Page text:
David Daleiden Asks Supreme Court to Stop Planned Parenthood’s “Suppression” of His Free Speech

National   Daniel Piedra   Nov 21, 2018   |   5:57PM    Washington, DC

Attorneys for the Freedom of Conscience Defense Fund and St. Thomas More Society filed a petition for review in the U.S. Supreme Court this afternoon on behalf of pro-life journalist David Daleiden and the Center for Medical Progress, asking the Court to overturn a Ninth Circuit ruling that is “obliterating” Daleiden’s First Amendment defenses against Planned Parenthood.

Planned Parenthood is suing Daleiden and CMP after they released undercover videos exposing the abortion giant’s selling of baby body parts.

As part of his defense, Daleiden filed an anti-SLAPP (“strategic lawsuits against public participation”) motion against Planned Parenthood. Anti-SLAPP laws protect individuals against powerful interest groups that might sue to intimidate and silence a person, particularly those exposing corruption or illegal actions. When a defendant files an anti-SLAPP motion, the suing party has to prove that it is not trying to suppress the person’s First Amendment rights.

In this case, Daleiden is arguing that Planned Parenthood’s massive lawsuit is nothing more than a massive campaign to silence and destroy him for exposing their illegal fetal tissue trafficking.

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“The billion-dollar abortion industry is stopping at nothing to crush David,” said Charles LiMandri, FCDF’s Chief Counsel and counsel of record in the Supreme Court appeal. “The anti-SLAPP laws are designed for cases just like David’s, yet the Ninth Circuit chose to side with the abortionists rather than uphold the law. We hope the Supreme Court recognizes that David should not be punished for exercising his First Amendment rights.”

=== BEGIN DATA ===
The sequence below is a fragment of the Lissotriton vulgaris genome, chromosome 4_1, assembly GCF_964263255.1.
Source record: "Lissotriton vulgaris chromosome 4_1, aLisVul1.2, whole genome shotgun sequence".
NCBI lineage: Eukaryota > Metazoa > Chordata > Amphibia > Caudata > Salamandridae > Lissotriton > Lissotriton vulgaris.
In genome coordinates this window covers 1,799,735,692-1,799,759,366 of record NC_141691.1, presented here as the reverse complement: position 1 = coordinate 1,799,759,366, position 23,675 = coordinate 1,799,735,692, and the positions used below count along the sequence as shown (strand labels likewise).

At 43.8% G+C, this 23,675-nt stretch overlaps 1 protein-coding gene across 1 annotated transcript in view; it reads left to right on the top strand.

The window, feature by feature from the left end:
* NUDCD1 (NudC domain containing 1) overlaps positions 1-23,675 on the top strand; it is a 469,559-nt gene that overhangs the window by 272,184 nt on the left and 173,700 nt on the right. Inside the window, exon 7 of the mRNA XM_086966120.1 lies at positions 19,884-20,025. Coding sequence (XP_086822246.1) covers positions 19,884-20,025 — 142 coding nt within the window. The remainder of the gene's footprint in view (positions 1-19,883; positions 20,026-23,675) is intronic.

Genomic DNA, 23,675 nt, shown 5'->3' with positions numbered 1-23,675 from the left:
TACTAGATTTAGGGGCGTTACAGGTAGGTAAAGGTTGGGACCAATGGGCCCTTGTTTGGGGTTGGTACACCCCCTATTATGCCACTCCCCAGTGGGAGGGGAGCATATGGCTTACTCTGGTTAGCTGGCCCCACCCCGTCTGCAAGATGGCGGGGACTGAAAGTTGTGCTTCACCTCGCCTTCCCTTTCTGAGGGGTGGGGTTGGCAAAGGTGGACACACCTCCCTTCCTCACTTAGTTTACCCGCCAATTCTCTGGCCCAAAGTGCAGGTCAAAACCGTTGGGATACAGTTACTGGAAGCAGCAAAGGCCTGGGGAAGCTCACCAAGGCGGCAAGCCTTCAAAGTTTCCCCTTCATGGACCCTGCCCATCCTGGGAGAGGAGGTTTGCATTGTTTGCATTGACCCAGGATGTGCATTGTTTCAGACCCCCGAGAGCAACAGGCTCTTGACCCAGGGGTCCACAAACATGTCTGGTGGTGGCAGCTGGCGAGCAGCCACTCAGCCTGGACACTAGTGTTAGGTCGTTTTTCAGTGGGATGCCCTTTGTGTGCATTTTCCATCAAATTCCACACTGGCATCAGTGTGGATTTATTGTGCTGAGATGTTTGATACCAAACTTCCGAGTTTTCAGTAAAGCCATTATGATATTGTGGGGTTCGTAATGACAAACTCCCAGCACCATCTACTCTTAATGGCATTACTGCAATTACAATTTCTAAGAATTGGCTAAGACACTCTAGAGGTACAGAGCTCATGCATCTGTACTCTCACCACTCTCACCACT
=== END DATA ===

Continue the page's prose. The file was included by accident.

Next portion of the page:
Daleiden is asking the Court to overturn the Ninth Circuit’s refusal to apply California’s anti-SLAPP law to his case. According to the brief:

“In this high-profile, politically-charged matter, the Ninth Circuit has flip-flopped on its own earlier decision, choosing now to deny disfavored speech the special protection to which it is entitled under state law” and therefore “obliterating defendants’ protections against being dragged through a spurious lawsuit aimed at suppressing the exercise of their First Amendment rights.”

The Supreme Court should make a decision whether to take the case within six months.